NUsually the US Open comes last. For more than 30 years, the illustrious series of Grand Slam tournaments on the planet tennis began in January in Melbourne with the Australian Open, followed by Roland Garros in Paris in late May and Wimbledon a month later, and only settled in the last days of August the view of New York. But what is normal in these times?
Last year, no one knew if things would end well when the American Tennis Association announced its Open as the first of the big four tournaments after the start of the pandemic; Roland Garros was postponed to a later date, Wimbledon was canceled. The thing worked surprisingly well, of course without a spectator. This time the tournament is back in fourth place, but in some ways fourth is right up there.
Because when the gates to the Billie Jean King National Tennis Center in Flushing Meadows open this Monday, there will be no audience restrictions. Anyone who has a card and has been vaccinated at least once is allowed in, including the Arthur Ashe Stadium, the largest tennis stadium in the world with 23,771 seats.
The first game in the huge bowl, 12 o’clock local time, will certainly not be full; that never happens at this time of day. But the two Americans who will meet there know the stadium when there is hardly any space left and the energy of the people is like an electric shock.
Four years ago, Sloane Stephens and Madison Keys played for the title on the last Saturday of the tournament. The game didn’t last long because Keys had a pretty bad day and didn’t stand a chance.
Four years ago the final, this time the first round, and neither of the two was among the seeded players – that’s a little story on the edge of a big tournament that lacks the greatest of all. Like four years ago, Serena Williams is not there; at the time she gave birth to her daughter Alexis Olympia at the beginning of September, this time she is not yet fit after the injury that she sustained at the early exit at Wimbledon.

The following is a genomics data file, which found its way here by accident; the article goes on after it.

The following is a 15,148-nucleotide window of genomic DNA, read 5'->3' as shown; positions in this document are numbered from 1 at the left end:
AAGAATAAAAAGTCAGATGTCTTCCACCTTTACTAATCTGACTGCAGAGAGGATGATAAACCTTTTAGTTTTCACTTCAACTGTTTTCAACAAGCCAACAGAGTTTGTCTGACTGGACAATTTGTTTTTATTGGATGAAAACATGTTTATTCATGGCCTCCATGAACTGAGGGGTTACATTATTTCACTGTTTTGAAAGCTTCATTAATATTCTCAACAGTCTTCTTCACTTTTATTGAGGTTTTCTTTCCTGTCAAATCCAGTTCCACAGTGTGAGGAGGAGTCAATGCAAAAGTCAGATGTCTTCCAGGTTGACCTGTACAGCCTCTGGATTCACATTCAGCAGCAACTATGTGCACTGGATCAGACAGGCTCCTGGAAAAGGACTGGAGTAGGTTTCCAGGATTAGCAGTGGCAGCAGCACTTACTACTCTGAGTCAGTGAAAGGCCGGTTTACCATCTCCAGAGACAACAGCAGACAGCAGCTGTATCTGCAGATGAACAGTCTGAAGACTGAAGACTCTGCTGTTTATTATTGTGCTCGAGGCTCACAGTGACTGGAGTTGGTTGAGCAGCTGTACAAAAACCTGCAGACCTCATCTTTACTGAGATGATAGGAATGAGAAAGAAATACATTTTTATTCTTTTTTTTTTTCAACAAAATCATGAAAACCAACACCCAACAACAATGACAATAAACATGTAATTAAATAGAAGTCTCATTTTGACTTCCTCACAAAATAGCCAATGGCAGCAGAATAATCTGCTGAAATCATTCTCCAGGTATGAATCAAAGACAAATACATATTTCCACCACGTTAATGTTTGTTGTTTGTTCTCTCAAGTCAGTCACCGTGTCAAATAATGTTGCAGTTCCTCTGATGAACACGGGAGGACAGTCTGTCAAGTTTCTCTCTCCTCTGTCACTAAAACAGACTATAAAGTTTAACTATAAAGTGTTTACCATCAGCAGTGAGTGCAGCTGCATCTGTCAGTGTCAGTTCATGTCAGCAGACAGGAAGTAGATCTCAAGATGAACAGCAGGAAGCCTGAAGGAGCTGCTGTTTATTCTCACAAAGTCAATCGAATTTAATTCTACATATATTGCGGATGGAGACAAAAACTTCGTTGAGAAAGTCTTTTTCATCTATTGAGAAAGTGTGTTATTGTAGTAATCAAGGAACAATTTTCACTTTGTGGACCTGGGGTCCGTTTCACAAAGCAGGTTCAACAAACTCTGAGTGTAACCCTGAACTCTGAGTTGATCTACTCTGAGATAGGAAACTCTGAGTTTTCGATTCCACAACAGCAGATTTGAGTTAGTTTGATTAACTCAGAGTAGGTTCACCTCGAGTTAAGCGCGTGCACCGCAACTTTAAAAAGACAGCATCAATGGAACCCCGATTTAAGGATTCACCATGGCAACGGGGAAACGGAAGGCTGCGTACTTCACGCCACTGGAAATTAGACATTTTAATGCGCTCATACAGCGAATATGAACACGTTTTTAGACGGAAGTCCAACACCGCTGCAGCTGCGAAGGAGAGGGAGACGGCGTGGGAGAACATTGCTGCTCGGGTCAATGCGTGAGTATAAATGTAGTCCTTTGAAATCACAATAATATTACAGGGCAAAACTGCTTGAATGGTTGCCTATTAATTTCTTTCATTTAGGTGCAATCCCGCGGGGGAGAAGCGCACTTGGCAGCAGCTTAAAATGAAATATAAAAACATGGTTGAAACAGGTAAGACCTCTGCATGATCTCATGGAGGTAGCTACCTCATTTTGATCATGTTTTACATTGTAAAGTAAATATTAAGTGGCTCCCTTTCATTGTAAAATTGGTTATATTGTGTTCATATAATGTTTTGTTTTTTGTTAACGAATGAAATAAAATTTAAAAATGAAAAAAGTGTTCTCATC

Defending champion Osaka
Serena Williams will be 40 years old in just under four weeks, and it’s just taking a little longer to regenerate. But the defending champion is there, Naomi Osaka. When the Japanese won her second title at the US Open twelve months ago and in front of empty stands in New York and even more so in her second triumph in Melbourne earlier this year, it looked like there was no better on the hard courts of the tennis world.
In principle, with her first-class serve and her powerful basic strokes, she still fits perfectly with the blue ground on which Flushing Meadows is played. But after everything that has happened in the past few months, it is difficult to realistically assess the defending champion’s chances.
When asked a few days ago if there was a thing or two that she had learned from what happened during the French Open, she said, “One or two? Honestly, I feel like I did a lot of things wrong back then. But I’m a person who lives strong in the moment; I will say or do what I feel like. Now I might think a little more beforehand, but I had no idea what a big thing it was going to be. “
The way she tried to draw attention to her mental health problems in Paris back then may not have been perfect, either in timing or execution. But there is no doubt that the subject of mental health in the predator cage of professional sport has since been discussed differently and more clearly.
How well she is now is hard to say; She did not start at Wimbledon, lit the flame at the Olympic Games in Tokyo and was eliminated in the round of 16 a few days later, and most recently at the tournament in Cincinnati she only won one game.
On Monday evening, in the first game of the Night Session against Czech Marie Bouzkova, you might see how the situation is. She is always nervous before appearances in the first round, and this time the tension could be a little bigger. “First I had to come to terms with the feeling that people look at me a little differently than before. But I just tell myself: It is what it is, and what I did, I did. “
This last sentence could also come from Angelique Kerber, who also met many people and opinions in the carousel of her career. Since she landed in the semifinals at Wimbledon in the summer after two and a half lackluster years, suddenly some things seem to be possible again. Kerber’s draw is not easy, it starts on Monday at noon on Court 17 against Dajana Jastremska from Ukraine. In front of presumably full seats and in front of people whose applause she has long missed.